The truth about good form

Most beginners who begin a strength training program are understandably concerned about performing the exercises correctly and avoiding injury. 

But there’s an aspect of good form that is often misunderstood.

Good form is important.

“Perfect” form is not.

First and foremost, good form does NOT imply that you must squat in the exact same stance as the person next to you. Every individual’s anatomy is unique. 

Furthermore, it does NOT mean that you have to squat to the same depth as your workout neighbor. Each person walks into the gym with specific areas of tightness and their own muscle imbalances.

It’s crucial to understand that having good form also does NOT mean your form has to be perfect. As your coach, my responsibility is to ensure you perform the exercise well enough to reap the benefits while minimizing the risk of injury. My role is not to alarm you if your form isn’t flawless.

Now, let’s talk about pain during a workout.

Acute pain should always be avoided. You’ll recognize it when you feel it – that’s your body’s way of raising a red flag.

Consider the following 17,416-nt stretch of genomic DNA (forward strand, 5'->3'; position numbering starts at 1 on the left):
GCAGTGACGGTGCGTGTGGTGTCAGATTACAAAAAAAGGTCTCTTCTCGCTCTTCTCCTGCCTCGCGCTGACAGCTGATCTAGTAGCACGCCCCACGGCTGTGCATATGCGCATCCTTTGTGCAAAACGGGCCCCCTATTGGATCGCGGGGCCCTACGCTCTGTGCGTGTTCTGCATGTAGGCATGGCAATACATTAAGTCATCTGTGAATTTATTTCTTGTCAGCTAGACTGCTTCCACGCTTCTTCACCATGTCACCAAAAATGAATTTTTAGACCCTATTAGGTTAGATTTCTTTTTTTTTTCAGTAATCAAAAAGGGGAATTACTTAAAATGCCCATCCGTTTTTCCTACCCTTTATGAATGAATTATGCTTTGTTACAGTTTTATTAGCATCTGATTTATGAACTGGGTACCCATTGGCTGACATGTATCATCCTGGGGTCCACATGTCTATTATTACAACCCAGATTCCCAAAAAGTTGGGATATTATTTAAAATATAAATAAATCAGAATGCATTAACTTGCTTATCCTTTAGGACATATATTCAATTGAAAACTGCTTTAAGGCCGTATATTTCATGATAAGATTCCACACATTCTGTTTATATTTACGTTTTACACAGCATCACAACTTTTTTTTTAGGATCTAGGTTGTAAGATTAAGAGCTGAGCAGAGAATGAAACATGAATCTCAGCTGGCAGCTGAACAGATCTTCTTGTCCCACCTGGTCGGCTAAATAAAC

However, we also want to avoid becoming overly sensitive to pain. My general guideline is this: If the pain or discomfort you experience during an exercise stays the same or lessons as you workout, then its generally safe to continue at that specific intensity.

If the pain or discomfort gets worse, or registers above a 5 out of 10 on the pain scale, then you’re better off modifying to hit the same function, without effecting the sensitive area.

So, yes, proper form is important, and I’ll always ensure you’re performing exercises safely. However, I’ll also encourage you to step into the gray area because venturing outside your comfort zone is where your body adapts and grows. Remember, perfection is the enemy of progress.